350,000 users exposed by hardcore porn hack

Filed Under: Data loss, Featured, Vulnerability

XXX on fireA hacker, identified as a 17-year-old based in Morocco, claims to have stolen the personal information of 350,000 users from hardcore porn mavens Brazzers.

The point, claims the hacker, was to highlight a security vulnerability on the adult site.

According to reports, the teen uploaded a small sample of the stolen data to the internet, displaying customer emails, usernames and passwords. Presumably to offer up proof that he was behind the breach.

Karen Miller, spokesperson for Brazzers' parent company Manwin Holding, reportedly said that the hacker accessed their websites via an old user forum. Investigations were ongoing.

Ms Miller also explained Manwin and Brazzers were contacting everyone who was potentially affected by the breach but underlined that no credit card information was stolen.

The Associated Press writes that this is a "potential embarrassment for Luxembourg-based Manwin, which runs some of the world's best-known pornography websites."

shocked expression
It is all very well to worry about the porn company's reputation, but what about the customers?! How do they feel knowing that their info, including names and emails, are either available for anyone to see, or risk being posted at the hacker's whim?

The thing that gets me here is that if the hacker was genuinely concerned about the vulnerability on the site, why didn't he follow more responsible disclosure practices?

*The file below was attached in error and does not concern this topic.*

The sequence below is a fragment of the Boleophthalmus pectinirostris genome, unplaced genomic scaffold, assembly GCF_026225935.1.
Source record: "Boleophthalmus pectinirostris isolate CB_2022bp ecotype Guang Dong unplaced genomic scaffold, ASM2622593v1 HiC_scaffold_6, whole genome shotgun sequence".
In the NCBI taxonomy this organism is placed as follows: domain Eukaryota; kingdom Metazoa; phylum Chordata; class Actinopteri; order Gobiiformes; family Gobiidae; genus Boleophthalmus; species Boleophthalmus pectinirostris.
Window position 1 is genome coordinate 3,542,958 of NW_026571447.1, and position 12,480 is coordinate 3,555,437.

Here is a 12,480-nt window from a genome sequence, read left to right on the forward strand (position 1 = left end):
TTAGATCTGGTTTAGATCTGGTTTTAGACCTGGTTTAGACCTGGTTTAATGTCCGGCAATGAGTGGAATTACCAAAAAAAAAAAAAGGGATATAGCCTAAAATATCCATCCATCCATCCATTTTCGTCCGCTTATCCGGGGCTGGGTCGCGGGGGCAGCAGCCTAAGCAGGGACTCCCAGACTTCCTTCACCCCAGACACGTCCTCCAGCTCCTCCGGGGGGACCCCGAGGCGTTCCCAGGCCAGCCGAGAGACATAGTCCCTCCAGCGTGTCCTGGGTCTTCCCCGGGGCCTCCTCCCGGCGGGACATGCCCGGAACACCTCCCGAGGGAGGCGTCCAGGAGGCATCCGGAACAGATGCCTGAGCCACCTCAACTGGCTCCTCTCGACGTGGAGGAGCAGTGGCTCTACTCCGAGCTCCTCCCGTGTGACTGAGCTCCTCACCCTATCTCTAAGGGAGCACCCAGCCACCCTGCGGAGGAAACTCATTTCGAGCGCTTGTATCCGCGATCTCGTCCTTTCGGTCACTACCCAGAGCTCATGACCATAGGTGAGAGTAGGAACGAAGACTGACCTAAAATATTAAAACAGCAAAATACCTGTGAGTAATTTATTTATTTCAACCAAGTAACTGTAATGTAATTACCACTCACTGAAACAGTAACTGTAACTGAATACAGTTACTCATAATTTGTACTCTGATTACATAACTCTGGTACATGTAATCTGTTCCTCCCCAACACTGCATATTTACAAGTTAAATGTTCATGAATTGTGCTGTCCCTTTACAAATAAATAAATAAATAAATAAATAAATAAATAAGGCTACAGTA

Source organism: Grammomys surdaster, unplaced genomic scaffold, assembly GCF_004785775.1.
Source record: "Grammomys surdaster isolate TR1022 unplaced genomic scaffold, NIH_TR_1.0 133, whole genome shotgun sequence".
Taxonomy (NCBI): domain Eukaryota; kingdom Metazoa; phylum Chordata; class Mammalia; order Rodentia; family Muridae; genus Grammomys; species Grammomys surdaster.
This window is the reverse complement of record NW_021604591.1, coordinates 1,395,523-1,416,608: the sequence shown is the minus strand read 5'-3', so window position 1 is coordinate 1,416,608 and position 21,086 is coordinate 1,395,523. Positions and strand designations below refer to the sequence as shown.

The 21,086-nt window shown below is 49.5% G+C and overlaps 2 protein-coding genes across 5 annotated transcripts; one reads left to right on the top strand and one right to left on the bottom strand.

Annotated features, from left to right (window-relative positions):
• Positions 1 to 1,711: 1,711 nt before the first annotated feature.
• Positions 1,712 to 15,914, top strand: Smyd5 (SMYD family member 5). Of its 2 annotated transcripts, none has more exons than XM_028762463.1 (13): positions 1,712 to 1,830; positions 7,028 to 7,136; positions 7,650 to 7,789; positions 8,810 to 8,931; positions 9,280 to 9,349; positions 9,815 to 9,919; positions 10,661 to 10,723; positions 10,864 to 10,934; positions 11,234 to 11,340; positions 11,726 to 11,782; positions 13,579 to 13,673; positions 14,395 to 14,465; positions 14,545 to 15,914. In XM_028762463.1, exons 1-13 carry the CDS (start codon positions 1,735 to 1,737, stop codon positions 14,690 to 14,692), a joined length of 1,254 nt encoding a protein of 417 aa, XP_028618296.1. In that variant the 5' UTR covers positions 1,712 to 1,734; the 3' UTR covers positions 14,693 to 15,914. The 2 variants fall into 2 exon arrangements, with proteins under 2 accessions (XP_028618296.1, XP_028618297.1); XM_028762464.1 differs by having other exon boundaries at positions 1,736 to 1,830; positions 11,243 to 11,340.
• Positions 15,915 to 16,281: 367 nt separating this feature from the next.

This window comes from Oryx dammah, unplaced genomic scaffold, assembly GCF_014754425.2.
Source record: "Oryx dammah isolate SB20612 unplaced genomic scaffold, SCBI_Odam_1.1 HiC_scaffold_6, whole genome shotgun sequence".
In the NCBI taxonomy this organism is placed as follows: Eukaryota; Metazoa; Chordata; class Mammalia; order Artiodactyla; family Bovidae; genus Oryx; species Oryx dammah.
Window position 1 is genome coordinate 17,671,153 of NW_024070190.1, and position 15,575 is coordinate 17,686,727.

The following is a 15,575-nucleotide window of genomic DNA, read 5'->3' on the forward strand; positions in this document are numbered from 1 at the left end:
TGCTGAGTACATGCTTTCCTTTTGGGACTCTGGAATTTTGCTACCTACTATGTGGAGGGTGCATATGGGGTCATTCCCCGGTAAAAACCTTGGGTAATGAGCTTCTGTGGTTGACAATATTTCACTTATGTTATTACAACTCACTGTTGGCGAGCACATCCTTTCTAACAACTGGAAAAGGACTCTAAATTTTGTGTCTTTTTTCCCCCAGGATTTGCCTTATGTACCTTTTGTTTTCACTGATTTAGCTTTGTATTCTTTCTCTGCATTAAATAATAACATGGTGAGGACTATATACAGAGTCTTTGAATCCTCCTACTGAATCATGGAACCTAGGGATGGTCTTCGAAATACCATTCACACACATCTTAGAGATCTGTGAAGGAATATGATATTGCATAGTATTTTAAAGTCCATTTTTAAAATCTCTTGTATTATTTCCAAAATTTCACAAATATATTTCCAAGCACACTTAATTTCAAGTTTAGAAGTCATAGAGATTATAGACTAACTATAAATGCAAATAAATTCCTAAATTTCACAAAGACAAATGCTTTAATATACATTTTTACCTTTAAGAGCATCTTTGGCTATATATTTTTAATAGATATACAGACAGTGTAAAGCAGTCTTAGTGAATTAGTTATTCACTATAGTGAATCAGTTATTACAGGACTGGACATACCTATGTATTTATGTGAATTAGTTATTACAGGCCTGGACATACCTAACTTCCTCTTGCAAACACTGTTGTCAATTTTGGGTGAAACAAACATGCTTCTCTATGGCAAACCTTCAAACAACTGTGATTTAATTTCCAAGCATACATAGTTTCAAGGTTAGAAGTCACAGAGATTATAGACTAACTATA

For instance, he could have called Brazzers, explained the situation and given them an agreed amount of time to fix the problem. Granted though, this wouldn't have gotten the headlines.

Another approach would have been to contact a single journalist and showed him/her the vulnerability in action. This would have protected the site's customers much better and alerted us all once again to the vulnerabilities that exist on the web.

But there is a take-away for us all here - individuals and companies alike: Good housekeeping matters. Make sure to close down accounts and websites you no longer use. Leaving them unpatched, vulnerable and connected is just trouble waiting to happen.

Image courtesy of Shutterstock
Image courtesy of Shutterstock

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17 Responses to 350,000 users exposed by hardcore porn hack

  1. The hacker is a kid. He has a childish mentality and wants to make a 'name' for himself. You are right with the responsible route, but with a childish individual of any age, that's not what's going to happen.

    I was expecting him to say that this is what one gets for visiting porn sites. Those sites do tend to be filled with viruses and malware. I've mistyped urls and hit porn sites that tried to download exe files in the background. Thankfully I'm on a Mac and the browser I was using alerted me to the download going on.

  2. Dennis Cox · 984 days ago

    I would have been hilarious if the kid had posted all the names of the perverts in the list.

    George Orwell said 'Big brother is watching'. So what? Everyone is!

    • Paul · 984 days ago

      Just because someone has a membership there, doesn't make him pervert.

    • Richard · 984 days ago

      But how would he identify which ones were perverts? Or are you suggesting that they're all perverts for looking at porn?

  3. Machin Shin · 984 days ago

    "It is all very well to worry about the porn company's reputation"

    Am I the only one rolling on the floor laughing at this? I did not know you could hurt a porn company's reputation.